The Join_Count Field provides the number of crime incidents that occurred within 200 meters of the public housing facilities. The Barry Farm Dwellings had the highest count at 201. Stoddert Terrace is second at 192 and Lincoln Heights Dwelling is third at 182. This information tells you a lot about which public housing facilities might need additional protections against criminal activity, and the data allow you to make compelling statements about what is going on around these facilities.

To perform the second Spatial Join select the 2011_Crime layer in the Layer stack and then choose Tools > Spatial Join. Select the Public Housing Join layer in the top pane of the Spatial Join window. Change the Matching Features using menu to Within_Distance. Each of the public housing locations acts as the center of an invisible buffer layer that has a user defined circumference. To define the circumference of the buffer layer Type in 200 in the Minimum distance box. Finally, check the Discard Unmatched Features box and then click Join. This will remove any crime points that are not within 200 meters of a public housing facility. Move the 2011_Crime join layer to the top of the layer stack. Below is an example of the map with the selected points.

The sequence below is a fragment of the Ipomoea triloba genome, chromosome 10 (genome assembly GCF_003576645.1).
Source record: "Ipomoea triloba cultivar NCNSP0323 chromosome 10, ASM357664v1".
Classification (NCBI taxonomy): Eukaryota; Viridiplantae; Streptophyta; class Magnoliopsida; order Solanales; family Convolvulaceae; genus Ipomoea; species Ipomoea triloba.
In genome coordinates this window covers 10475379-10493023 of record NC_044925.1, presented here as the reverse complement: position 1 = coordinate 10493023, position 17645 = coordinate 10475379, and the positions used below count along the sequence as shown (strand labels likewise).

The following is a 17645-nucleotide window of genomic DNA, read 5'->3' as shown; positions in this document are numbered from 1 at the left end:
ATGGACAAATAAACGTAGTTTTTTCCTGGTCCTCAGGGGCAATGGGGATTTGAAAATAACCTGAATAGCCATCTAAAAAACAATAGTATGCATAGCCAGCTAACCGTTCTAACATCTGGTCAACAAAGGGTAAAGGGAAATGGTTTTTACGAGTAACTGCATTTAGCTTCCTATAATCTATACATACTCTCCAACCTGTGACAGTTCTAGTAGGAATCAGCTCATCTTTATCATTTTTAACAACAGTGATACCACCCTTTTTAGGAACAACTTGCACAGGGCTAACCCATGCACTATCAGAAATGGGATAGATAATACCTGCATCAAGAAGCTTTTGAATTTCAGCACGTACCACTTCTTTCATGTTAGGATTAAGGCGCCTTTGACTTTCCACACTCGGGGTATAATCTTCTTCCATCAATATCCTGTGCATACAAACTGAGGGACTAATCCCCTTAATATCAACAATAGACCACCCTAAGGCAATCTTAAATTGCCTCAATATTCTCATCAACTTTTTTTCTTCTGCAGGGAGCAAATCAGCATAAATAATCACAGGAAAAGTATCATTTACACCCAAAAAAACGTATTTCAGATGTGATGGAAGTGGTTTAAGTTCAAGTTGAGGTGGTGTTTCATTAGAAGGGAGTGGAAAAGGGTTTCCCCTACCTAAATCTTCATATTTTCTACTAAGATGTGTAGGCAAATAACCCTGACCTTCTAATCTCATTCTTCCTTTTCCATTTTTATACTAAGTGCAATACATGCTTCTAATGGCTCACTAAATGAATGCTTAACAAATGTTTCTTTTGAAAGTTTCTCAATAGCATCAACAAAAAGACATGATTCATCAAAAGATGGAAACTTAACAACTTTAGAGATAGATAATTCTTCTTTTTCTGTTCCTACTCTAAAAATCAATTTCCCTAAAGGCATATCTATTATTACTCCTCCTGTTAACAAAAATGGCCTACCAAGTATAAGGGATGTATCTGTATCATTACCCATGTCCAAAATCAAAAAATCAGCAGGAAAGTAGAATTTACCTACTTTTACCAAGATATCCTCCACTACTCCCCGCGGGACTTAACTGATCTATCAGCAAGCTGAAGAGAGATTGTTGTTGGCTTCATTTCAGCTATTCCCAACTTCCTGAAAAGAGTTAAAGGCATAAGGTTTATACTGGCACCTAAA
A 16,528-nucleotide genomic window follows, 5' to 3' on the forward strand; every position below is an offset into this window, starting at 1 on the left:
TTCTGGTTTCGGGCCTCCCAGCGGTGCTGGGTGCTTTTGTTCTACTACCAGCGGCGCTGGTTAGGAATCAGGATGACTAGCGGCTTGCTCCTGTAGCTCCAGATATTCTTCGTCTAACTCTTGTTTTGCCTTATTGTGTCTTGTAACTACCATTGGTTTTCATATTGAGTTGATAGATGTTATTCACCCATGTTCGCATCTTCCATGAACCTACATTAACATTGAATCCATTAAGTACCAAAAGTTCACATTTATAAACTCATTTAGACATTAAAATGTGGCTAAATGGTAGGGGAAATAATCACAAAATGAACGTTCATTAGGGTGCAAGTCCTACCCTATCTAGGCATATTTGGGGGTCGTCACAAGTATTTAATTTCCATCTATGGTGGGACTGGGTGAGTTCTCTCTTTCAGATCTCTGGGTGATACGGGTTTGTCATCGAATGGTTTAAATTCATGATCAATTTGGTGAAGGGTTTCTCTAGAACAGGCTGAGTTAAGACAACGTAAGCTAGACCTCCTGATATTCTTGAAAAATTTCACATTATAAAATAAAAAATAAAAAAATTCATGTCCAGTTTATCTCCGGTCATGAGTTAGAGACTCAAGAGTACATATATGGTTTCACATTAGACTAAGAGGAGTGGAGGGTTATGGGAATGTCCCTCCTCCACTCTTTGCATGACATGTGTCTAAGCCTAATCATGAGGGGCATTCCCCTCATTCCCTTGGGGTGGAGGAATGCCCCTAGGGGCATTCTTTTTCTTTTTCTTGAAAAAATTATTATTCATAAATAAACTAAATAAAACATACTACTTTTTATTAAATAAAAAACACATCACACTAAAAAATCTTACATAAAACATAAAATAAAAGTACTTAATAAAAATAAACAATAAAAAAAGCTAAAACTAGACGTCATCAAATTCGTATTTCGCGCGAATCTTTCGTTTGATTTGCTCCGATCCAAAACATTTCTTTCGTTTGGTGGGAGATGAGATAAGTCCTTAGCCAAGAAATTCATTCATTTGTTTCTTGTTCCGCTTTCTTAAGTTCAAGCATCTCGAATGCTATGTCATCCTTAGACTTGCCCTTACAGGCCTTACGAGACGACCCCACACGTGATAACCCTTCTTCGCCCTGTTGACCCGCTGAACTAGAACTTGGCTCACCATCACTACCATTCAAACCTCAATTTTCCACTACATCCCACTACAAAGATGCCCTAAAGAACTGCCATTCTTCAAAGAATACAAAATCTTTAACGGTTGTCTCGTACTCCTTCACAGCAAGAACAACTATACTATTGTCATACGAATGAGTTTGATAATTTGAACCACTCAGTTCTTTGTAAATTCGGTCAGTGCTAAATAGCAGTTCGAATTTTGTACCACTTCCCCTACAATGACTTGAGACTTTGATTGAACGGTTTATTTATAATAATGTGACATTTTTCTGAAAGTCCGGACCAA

Check the data viewer to find the fields that have been joined to the crime layer. The field of most interest is the Name Field, which describes the name of the public housing site near the crime point. Using this data we can create individual reports for the public housing facilities that details the types of crimes occurring near those facilities. These reports will allows police officials to create goals and strategies for addressing problems in and around these facilities. See below for an example of the data viewer. 


Introducing Cartographica 1.4: Overlay Operations

New to Cartographica 1.4 is the ability to perform Overlay Operations. Overlay Operations are useful in many contexts when working with spatial data as they make limiting or expanding datasets via spatial location simpler and more efficient. Below are descriptions of the various Overlay Operations that Cartographica has in place for version 1.4. Each serve a specific purpose that you may encounter while working with spatial data. 

Clip Function: Clips all target layers to the Clip layer. The Clip layer can be thought of as a cookie cutter. The boundary of the Clip layer is the outline of the cookie cutter. The Target Layer is the rolled out cookie batter. The output of the Clip function is a new layer that includes only the area that was contained within the boundary of the Clip layer.